What a weird thing, this elbow. Even the word, upon repetition, sounds awkward: elbow…elbow…elbow.
We all have one, but are they ever thought about? Not pretty, they look dry and scaly – unlike the smoothness of the rest of the skin.
Bumping the elbow creates a striking sensation in the funny bone, both tickly and painful at the same time.
People jostle with their elbows, but the habit can be picked up to return the jostle. Jostling and shoving does not feel good; and neither does a child using an elbow as a help-step to jump off a lap or climb a body like a jungle gym. Ouch!
How about a double-jointed elbow? Isn’t that a strange site to see when it can practically turn itself inside out?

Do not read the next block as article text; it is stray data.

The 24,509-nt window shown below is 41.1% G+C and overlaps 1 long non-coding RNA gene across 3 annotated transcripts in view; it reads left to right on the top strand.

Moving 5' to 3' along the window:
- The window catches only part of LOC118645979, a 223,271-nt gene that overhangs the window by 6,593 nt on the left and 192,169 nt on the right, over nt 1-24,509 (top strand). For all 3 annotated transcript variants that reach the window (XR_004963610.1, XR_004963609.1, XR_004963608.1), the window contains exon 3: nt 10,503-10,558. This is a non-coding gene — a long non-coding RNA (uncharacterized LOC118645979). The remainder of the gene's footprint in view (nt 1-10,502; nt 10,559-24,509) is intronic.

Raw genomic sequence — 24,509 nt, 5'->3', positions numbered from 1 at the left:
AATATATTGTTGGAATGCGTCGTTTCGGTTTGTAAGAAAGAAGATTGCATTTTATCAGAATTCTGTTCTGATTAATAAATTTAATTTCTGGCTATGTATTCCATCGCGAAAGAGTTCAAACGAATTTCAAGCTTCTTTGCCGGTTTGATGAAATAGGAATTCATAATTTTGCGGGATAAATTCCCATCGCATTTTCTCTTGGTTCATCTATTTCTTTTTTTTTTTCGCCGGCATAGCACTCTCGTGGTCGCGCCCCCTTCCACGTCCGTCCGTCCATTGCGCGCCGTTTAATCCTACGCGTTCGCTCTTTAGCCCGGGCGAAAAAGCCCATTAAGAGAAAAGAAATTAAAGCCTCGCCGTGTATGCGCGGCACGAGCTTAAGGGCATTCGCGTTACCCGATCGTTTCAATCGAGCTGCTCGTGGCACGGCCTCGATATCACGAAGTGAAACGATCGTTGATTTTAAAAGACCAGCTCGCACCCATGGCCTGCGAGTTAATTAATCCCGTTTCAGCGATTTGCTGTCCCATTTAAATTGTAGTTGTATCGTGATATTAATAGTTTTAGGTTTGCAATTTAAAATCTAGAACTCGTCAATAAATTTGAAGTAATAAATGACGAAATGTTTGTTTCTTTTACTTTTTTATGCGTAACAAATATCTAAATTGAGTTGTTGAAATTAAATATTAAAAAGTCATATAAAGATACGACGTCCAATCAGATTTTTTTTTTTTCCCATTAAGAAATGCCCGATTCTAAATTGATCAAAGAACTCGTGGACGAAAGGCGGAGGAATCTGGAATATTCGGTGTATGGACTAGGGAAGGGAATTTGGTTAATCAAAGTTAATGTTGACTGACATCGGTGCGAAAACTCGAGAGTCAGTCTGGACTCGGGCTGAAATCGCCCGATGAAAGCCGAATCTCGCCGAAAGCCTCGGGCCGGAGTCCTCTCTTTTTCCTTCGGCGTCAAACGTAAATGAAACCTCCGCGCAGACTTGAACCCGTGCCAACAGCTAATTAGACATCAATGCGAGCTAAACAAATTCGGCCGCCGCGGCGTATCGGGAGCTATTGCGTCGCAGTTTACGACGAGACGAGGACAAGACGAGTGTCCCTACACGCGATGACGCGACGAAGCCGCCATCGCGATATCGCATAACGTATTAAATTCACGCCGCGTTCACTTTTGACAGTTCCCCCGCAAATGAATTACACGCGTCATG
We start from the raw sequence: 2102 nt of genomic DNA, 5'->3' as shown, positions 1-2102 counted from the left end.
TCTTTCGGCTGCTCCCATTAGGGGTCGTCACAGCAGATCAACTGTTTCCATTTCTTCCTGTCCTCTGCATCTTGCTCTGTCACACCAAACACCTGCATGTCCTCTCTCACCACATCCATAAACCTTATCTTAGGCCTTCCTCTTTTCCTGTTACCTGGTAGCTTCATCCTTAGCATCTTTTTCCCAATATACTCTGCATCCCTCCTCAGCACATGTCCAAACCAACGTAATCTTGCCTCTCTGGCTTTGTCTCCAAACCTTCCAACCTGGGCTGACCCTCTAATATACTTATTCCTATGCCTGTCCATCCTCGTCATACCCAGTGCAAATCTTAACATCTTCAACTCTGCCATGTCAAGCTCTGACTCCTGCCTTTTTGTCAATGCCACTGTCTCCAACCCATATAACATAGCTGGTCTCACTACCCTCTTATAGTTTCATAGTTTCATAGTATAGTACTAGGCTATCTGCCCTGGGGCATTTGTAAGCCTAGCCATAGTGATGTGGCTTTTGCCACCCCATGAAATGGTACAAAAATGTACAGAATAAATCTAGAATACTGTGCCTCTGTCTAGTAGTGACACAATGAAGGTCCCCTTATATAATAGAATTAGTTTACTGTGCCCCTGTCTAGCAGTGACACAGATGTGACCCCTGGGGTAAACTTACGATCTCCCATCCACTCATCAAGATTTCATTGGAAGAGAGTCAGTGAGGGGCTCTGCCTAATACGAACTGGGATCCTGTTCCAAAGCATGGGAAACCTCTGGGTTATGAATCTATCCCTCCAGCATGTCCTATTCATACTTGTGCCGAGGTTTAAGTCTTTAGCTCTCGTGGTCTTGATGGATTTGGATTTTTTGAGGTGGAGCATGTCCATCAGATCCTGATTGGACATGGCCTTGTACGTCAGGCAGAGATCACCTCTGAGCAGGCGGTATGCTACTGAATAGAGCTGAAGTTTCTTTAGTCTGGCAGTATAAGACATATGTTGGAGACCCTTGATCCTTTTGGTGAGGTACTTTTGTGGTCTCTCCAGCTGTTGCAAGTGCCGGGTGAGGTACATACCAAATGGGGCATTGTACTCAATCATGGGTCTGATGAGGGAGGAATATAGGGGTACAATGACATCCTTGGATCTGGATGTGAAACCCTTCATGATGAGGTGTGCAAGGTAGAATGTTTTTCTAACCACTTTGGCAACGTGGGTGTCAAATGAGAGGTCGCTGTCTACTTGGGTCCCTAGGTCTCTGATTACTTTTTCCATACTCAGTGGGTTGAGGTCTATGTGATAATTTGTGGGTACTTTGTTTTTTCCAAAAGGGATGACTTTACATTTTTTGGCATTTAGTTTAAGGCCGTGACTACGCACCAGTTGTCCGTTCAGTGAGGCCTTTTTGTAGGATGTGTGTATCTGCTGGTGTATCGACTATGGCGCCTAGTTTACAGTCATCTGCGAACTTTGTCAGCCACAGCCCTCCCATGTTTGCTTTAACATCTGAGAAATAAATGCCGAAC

A baby starts life with an elbow begging to be kissed, soft and supple and mom makes sure there are no boo boos. It grows with the child until it becomes a gangly club that knocks things off of counters, tables and walls.
When spouses begin to sleep with each other, used to sleeping alone, elbows bonk heads and awaken sleepers in the middle of the night. This may create a need for bed helmets if someone awakens angry. A need arises to leave bed until enough calm occurs to resume sleep. But where does the elbow lie during sleep? If it is slept upon, needles and pins tingle in it; if sleep is too hard, the elbow becomes stiff, not pliable in the morning.
Aaaahhh, to be an elbow: strong and soft, bendy and straight, scaly and tough.